Crypto Makes the Grade at Baylor

University taps PGP to protect faculty, staff laptops - and to comply with state laws in the event of data loss

4 Min Read

Annual license cost for full-disk encryption? Less than $30 a head. Keeping regulators and auditors at bay? Priceless.

That, in a nutshell, was the business justification Jon Allen used to gain approval for his plan to implement encryption at Baylor University.

As information security officer for the 162-year old school in Waco, Texas, Allen had started to become nervous about new compliance laws. Like many other states, the Lone Star State had adopted data handling laws that require organizations to notify those affected when personally identifiable information has potentially been lost.

But that state law lets organizations off the hook if their data is encrypted. "Encryption supersedes notification -- that was a pretty big motivator for us," Allen told Dark Reading.

One option that was briefly considered was a hardware recovery system, like LoJack for laptops. Allen rejected it. "We realized that if we lose the laptop, we still have the notification requirement. If it was out of our control, we'd have no way to know if data was copied or accessed. So that still left us with the notification requirement."

Laptop loss or theft is big news, as public and private institutions report embarrassing losses due to employee carelessness or a thief's malice. (See Assume Your Laptop Will Be Stolen, Merrill Lynch ID Theft May Affect 33,000, and VeriSign Worker Fired After Laptop, Employee Info Are Stolen.)

In the fall of 2005, Allen came up with a shortlist of vendors that included PGP Corp. , Pointsec Mobile Technologies (since acquired by Check Point Software), and a third company he wouldn't name. Pointsec was "not as clean" where passphrase recovery was concerned; PGP stood out for its overall robustness, and the fact it didn't suck up lots of CPUs on users' machines. "We see about a 2 to 3 percent CPU hit," Allen said, a far cry from the days of Pentium III and sub-1 GHz chips that made any kind of encryption unattractive.

In October 2005, Baylor bought a 500-user license for PGP's Whole Disk Encryption product, as well as the vendor's Universal Server platform for managing its encrypted applications. Allen declined to specify what the university paid; List pricing for a 1,000-seat PGP Whole Disk Encryption with PGP Universal Management Server annual subscription runs $28,600, according to the vendor.

Baylor's original plan was to deploy encryption on faculty and staff laptops, where there was "a strong belief" that the user had personally identifiable information.

"That became a cumbersome task, to say the least," Allen said. "What we found out was that people we didn’t think had any personal information had a grade roll or a personnel review. So now we'll put [encryption] on all laptops within our organization."

Already, Baylor's equipped 260 laptops with full-disk encryption; Allen estimates about 800 laptops will have it by the time the university is done. "We've done some desktops too -- like in the cashier's office and places that dealt with highly sensitive information," he added.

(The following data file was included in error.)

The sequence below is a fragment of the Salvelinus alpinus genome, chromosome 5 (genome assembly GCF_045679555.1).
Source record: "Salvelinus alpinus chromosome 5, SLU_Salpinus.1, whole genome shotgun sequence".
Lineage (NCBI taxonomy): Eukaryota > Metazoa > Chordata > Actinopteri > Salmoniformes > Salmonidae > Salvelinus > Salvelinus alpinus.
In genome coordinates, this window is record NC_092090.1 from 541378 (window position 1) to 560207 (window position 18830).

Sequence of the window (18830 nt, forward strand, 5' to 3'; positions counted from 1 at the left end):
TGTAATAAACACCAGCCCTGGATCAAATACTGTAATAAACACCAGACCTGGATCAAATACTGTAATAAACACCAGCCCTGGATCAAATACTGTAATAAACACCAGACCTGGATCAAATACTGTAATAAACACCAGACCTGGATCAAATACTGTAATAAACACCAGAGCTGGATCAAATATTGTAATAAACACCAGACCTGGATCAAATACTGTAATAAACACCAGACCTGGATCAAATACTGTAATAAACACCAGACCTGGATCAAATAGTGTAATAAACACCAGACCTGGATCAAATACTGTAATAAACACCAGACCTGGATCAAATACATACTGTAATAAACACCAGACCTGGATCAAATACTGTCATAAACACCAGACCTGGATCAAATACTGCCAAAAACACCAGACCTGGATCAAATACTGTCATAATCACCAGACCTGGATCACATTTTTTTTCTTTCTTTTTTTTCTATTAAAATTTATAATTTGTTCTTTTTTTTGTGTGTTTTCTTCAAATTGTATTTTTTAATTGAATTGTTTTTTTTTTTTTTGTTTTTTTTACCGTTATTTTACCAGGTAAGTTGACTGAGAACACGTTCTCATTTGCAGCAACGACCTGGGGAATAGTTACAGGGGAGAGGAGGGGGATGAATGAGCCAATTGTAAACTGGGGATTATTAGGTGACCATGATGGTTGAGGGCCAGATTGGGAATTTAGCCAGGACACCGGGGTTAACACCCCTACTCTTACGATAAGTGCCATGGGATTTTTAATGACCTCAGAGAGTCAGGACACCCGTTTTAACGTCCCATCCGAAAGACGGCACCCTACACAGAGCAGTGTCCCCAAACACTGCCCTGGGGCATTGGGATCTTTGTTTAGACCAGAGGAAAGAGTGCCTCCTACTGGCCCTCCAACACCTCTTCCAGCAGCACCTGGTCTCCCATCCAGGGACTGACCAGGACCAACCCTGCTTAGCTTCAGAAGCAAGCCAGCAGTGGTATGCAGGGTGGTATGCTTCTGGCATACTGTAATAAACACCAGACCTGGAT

Installation is pretty basic, and the PGP encryption operates in a way that's completely transparent to the user. "When PGP's installed, it encrypts the hard drive and installs a boot loader in front of the OS," Allen said. Encryption takes place at the driver level, with upgrades pushed from server.

At startup, users must enter a passphrase to access the laptop's contents; they get prompted again if the computer goes into "hibernate" mode, a feature for Windows that Baylor helped develop. Allen has become a big believer in passphrases over passwords, which can contain figures and numbers that spell out goobledygook. "Users remember passphrases better than a word, or a word with symbols and caps and lowercase letters," he said. The university is also exploring other applications where it can use phrases instead of words -- Active Directory access is a likely place for that, Allen explained.

At startup, each laptop also synchs with the server and gets a one-time token that's stored on the server. Once used up, the laptop re-synchs and creates a new token; Allen reports each session is fully audited in the background, noting who accessed what data and when.

One small caveat where encryption is concerned: Data backups become much more important once encryption gets activated, according to Allen. "It used to be that you could ghost some sectors if you dropped them, but now you need full backup as part of your plan," so that users don't lose data and have the latest versions of their files," he said.

— Terry Sweeney, Special to Dark Reading

About the Author(s)

Terry Sweeney, Contributing Editor

Terry Sweeney is a Los Angeles-based writer and editor who has covered technology, networking, and security for more than 20 years. He was part of the team that started Dark Reading and has been a contributor to The Washington Post, Crain's New York Business, Red Herring, Network World, InformationWeek and Mobile Sports Report.

In addition to information security, Sweeney has written extensively about cloud computing, wireless technologies, storage networking, and analytics. After watching successive waves of technological advancement, he still prefers to chronicle the actual application of these breakthroughs by businesses and public sector organizations.

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